Peer-Reviewed Journal Details
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Cronin P;Joyce SA;O'Toole PW;O'Connor EM;
Dietary Fibre Modulates the Gut Microbiota.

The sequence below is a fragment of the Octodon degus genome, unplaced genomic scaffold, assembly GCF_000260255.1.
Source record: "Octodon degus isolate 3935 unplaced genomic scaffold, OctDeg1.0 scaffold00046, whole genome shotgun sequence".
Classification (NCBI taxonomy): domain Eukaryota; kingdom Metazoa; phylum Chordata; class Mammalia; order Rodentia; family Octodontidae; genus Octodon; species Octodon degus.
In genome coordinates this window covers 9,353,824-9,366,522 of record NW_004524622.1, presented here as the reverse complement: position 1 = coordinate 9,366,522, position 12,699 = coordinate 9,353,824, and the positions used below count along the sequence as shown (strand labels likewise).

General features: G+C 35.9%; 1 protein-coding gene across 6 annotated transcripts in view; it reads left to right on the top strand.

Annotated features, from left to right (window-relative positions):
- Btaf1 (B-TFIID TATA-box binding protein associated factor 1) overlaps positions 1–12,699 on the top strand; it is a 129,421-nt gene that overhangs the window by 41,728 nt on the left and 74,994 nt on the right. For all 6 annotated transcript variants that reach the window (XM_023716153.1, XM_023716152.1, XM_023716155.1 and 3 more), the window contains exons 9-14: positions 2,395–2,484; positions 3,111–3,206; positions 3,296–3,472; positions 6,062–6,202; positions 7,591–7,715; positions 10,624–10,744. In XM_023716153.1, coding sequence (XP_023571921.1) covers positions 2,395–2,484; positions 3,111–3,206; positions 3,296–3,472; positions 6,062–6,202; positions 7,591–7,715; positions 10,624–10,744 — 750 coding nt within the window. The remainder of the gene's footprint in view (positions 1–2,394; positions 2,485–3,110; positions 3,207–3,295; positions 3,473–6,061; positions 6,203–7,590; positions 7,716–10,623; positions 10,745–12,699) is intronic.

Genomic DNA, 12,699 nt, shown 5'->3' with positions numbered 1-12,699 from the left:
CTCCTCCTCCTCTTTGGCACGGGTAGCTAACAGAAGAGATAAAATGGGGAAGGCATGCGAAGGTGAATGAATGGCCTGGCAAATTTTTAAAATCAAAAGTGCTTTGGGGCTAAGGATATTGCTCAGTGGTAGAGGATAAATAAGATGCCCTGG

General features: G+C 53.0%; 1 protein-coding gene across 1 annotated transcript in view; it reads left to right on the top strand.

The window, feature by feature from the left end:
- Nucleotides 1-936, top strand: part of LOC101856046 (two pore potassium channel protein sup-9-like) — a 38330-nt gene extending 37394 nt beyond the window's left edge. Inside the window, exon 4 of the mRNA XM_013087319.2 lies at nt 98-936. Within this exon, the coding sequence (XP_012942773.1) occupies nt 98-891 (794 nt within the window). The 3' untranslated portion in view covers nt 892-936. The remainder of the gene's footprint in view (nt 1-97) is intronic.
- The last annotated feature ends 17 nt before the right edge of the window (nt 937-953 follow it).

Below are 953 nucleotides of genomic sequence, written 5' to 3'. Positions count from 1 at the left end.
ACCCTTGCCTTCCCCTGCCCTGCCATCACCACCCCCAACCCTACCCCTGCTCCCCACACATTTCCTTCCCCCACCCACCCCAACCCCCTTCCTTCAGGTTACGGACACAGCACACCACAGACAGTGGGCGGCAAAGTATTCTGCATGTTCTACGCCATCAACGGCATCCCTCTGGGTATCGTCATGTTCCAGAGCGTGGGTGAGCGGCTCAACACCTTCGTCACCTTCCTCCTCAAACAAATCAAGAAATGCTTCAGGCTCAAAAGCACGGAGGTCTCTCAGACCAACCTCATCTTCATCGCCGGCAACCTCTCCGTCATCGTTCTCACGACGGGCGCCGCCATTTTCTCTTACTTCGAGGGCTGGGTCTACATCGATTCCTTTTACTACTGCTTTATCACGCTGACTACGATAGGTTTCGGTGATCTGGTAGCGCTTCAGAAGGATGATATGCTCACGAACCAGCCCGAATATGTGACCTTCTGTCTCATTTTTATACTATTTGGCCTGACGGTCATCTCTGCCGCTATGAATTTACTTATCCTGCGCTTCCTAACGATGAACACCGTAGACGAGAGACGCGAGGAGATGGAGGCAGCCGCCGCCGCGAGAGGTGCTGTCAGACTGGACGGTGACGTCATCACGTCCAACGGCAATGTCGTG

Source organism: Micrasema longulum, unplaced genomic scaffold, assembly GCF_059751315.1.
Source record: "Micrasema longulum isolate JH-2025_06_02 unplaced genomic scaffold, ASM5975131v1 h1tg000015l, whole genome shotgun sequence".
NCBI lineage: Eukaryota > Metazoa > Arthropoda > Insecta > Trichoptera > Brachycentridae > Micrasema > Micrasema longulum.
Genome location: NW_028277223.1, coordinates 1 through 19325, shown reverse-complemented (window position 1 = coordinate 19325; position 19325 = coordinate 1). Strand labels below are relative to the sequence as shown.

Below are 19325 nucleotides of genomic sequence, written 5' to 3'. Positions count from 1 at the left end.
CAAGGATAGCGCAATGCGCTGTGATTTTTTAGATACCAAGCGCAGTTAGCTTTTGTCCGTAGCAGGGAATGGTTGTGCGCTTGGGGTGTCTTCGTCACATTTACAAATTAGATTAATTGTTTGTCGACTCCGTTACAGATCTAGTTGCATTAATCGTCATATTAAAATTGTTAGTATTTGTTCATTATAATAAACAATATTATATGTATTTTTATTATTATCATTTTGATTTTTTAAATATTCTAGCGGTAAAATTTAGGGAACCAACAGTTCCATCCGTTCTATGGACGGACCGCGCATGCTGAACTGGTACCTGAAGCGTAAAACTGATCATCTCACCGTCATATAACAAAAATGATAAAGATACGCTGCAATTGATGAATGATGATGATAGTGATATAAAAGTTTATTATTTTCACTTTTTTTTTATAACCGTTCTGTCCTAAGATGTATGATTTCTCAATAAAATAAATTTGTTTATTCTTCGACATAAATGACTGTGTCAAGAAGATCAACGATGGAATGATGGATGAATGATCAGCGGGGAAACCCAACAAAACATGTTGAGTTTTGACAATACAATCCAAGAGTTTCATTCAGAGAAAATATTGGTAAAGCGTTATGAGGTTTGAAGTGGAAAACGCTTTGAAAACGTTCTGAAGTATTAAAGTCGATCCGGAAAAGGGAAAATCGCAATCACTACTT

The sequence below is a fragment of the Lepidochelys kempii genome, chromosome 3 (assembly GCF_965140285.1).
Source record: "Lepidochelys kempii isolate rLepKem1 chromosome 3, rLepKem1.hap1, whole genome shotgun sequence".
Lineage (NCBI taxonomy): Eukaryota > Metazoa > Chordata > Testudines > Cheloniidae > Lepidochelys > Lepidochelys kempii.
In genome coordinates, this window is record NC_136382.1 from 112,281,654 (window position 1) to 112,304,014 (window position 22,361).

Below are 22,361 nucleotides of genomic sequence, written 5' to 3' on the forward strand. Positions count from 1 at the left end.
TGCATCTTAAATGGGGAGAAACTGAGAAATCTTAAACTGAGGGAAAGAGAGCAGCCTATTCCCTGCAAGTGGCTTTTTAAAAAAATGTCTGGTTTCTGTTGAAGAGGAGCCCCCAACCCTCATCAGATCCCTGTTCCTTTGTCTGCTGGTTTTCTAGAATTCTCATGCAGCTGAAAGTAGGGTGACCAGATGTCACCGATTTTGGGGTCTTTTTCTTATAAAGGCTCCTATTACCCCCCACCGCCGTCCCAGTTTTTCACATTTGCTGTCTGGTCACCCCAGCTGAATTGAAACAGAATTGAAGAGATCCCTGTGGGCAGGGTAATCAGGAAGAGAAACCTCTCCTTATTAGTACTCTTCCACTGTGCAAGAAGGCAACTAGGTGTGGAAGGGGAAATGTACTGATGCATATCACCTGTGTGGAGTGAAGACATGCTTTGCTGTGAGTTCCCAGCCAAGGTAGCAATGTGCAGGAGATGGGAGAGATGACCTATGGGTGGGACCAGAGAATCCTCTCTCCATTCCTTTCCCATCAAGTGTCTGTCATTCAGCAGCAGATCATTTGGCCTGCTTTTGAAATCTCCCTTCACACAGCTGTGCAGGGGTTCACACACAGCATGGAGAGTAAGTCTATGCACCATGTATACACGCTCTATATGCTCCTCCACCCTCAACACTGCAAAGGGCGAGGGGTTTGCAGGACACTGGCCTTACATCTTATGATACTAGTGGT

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Dietary fibre has long been established as a nutritionally important, health-promoting food ingredient. Modern dietary practices have seen a significant reduction in fibre consumption compared with ancestral habits. This is related to the emergence of low-fibre "Western diets" associated with industrialised nations, and is linked to an increased prevalence of gut diseases such as inflammatory bowel disease, obesity, type II diabetes mellitus and metabolic syndrome. The characteristic metabolic parameters of these individuals include insulin resistance, high fasting and postprandial glucose, as well as high plasma cholesterol, low-density lipoprotein (LDL) and high-density lipoprotein (HDL). Gut microbial signatures are also altered significantly in these cohorts, suggesting a causative link between diet, microbes and disease. Dietary fibre consumption has been hypothesised to reverse these changes through microbial fermentation and the subsequent production of short-chain fatty acids (SCFA), which improves glucose and lipid parameters in individuals who harbour diseases associated with dysfunctional metabolism. This review article examines how different types of dietary fibre can differentially alter glucose and lipid metabolism through changes in gut microbiota composition and function.
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